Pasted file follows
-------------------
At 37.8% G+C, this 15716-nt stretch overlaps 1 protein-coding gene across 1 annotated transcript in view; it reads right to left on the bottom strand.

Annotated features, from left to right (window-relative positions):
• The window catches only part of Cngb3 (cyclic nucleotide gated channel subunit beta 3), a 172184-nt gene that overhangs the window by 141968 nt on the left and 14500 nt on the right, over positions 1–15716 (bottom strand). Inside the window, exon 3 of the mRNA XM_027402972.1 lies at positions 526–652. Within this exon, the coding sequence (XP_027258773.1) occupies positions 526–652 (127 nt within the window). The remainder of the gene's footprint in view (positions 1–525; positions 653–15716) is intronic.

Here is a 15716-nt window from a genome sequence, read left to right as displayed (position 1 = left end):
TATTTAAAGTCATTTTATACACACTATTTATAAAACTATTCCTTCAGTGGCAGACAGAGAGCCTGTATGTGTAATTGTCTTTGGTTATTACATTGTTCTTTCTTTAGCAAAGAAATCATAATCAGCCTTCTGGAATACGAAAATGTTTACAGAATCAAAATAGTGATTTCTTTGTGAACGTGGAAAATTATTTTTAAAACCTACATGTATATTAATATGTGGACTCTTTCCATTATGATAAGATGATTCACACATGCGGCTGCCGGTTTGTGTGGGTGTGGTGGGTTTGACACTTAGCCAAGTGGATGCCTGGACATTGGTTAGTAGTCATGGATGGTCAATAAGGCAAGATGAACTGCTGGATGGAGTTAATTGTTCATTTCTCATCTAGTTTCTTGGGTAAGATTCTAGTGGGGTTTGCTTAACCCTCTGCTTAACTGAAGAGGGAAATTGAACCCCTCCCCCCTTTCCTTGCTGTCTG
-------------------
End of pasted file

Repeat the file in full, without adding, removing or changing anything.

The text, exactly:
At 37.8% G+C, this 15716-nt stretch overlaps 1 protein-coding gene across 1 annotated transcript in view; it reads right to left on the bottom strand.

Annotated features, from left to right (window-relative positions):
• The window catches only part of Cngb3 (cyclic nucleotide gated channel subunit beta 3), a 172184-nt gene that overhangs the window by 141968 nt on the left and 14500 nt on the right, over positions 1–15716 (bottom strand). Inside the window, exon 3 of the mRNA XM_027402972.1 lies at positions 526–652. Within this exon, the coding sequence (XP_027258773.1) occupies positions 526–652 (127 nt within the window). The remainder of the gene's footprint in view (positions 1–525; positions 653–15716) is intronic.

Here is a 15716-nt window from a genome sequence, read left to right as displayed (position 1 = left end):
TATTTAAAGTCATTTTATACACACTATTTATAAAACTATTCCTTCAGTGGCAGACAGAGAGCCTGTATGTGTAATTGTCTTTGGTTATTACATTGTTCTTTCTTTAGCAAAGAAATCATAATCAGCCTTCTGGAATACGAAAATGTTTACAGAATCAAAATAGTGATTTCTTTGTGAACGTGGAAAATTATTTTTAAAACCTACATGTATATTAATATGTGGACTCTTTCCATTATGATAAGATGATTCACACATGCGGCTGCCGGTTTGTGTGGGTGTGGTGGGTTTGACACTTAGCCAAGTGGATGCCTGGACATTGGTTAGTAGTCATGGATGGTCAATAAGGCAAGATGAACTGCTGGATGGAGTTAATTGTTCATTTCTCATCTAGTTTCTTGGGTAAGATTCTAGTGGGGTTTGCTTAACCCTCTGCTTAACTGAAGAGGGAAATTGAACCCCTCCCCCCTTTCCTTGCTGTCTG